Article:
Teeth: Thumb sucking is less likely to occur in breastfed toddlers so their teeth are less likely to become misaligned. Also, increased duration of nursing actually improves the dental arch.
Independence: Breastfeeding is part of meeting a child’s dependency needs, and this is the key to helping the child achieve independence. Children who achieve independence at their own pace are more secure in that independence than children forced into independence prematurely.
Weight: Toddlers who are breastfed for extended periods of time tend to have leaner bodies with less risk of obesity.
Limbs: Breastmilk is an excellent painkiller in the bums and bruises that come along with toddlers and climbing.
Taste buds: Breastfed toddlers are less likely to be fussy eaters. However, even if they through a fussy period, breastfed toddlers still get their taste buds stimulated by the range of flavors in their mommy’s milk.
Bones: Calcium is a mineral that strengthens bones. After 12 months, 15 ounces of breastmilk provides 36 percent of a toddler’s calcium requirements in its most natural form.
Immune system: At one year of age, a child’s immune system is functioning at 60 percent of adult level. The antibodies in breast milk continue to provide valuable protection during the toddler period. In fact, the immunological benefits of breastfeeding actually increase during the second and third years of nursing.
Skin: Smoother and more supple
Hydration: Although breastfed toddlers are less likely to become ill, if they do get sick, breast milk can keep them hydrated when they cannot tolerate other liquids.
Portability: Breastfed toddlers are easier to travel with. Nursing is far more convenient than carrying around feeding cups and paraphernalia, and can be a wonderful way of providing reassurance in unfamiliar surroundings.
• Source: mummiesnummies.com
10 reasons why breastfeeding doesn’t suck
• You’ll feel far less crazy: A study of postpartum mothers found that those who breastfed their babies showed far less anxiety and more mutuality at one mont postpartum that those who didn’t.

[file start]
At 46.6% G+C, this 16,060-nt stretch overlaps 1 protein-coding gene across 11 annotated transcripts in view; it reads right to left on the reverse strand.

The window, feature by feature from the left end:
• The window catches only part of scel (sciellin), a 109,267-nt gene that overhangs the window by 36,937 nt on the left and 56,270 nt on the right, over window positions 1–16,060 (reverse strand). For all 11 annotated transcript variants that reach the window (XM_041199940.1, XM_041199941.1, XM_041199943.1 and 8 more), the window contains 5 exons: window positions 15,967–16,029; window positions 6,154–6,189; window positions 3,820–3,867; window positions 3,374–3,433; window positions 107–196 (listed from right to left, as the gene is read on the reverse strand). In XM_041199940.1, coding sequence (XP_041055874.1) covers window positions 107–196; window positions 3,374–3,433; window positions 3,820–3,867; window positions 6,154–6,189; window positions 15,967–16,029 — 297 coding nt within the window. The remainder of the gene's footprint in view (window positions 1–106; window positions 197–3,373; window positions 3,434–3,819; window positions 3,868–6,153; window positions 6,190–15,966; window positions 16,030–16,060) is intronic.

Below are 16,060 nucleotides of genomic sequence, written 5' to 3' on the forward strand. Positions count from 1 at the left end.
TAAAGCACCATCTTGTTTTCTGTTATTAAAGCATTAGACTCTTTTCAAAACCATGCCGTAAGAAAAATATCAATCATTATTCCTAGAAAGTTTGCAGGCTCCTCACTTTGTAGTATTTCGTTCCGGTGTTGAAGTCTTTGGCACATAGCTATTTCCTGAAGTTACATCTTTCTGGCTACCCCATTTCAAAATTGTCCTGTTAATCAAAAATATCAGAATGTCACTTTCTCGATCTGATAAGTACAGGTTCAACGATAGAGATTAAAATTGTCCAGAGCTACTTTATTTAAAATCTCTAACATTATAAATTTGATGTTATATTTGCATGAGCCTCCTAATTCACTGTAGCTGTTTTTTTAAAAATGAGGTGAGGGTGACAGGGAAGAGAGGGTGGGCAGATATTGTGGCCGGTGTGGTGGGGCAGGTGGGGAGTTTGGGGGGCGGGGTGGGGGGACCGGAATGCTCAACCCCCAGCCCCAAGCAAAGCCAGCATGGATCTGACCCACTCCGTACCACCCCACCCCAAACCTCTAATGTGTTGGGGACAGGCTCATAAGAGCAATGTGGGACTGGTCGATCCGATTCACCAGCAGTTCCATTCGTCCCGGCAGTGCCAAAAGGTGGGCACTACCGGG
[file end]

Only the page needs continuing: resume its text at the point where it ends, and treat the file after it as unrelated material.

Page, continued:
• It lowers the risk of adulthood cancers: One study found the risk of childhood cancer in formula-fed children was 2-8 times that of long-term breastfed children. The risk for short-term formula feeders was 1-9 times that of long-term breast feeders.
• ...And breast cancer in mothers: Get this — If women who breastfed for less than three months were to stick it out for four toe 12 months, breast cancer among parous premenopausal women could be reduced by 11 percent. And if they stayed with it for 24 months or longer, those risks could be reduced by nearly 25 percent.
• Smart kids rule: Studies show that breastfed babies have significantly higher IQs by eight years old than babies who didn’t breastfeed — even after adjusting the stats for differences between groups and mom’s educational and social class.
• You could save on braces: The longer you breastfeed, the lower the likelihood that baby will suffer from malocclusion — a fancy word for misalignment of the teeth and dental arches.
• It cuts down on childhood obesity: Breastfeeding has long been tied with reducing the rate of childhood obesity, regardless of Mom’s diabetes or weight status.
• Allergies and ailment are no biggie: Respiratory wheezing, influenza, diarrhea, allergies and eczema are way less common in breastfed babies — think about all those trips to the doc you won’t have to make.
• It saves lives: If just 90 percent of mothers breastfed exclusively for six months, an estimated 900 babies would live.
• Oh, and it’ll save you a ton of cash too: Believe it or not, formula supplies for just six months can cost upwards of $1,000.
• You’ll fit into your skinny jeans faster: Breastfeeding burns an average of 500 calories a day. Yes, really. Need we say more?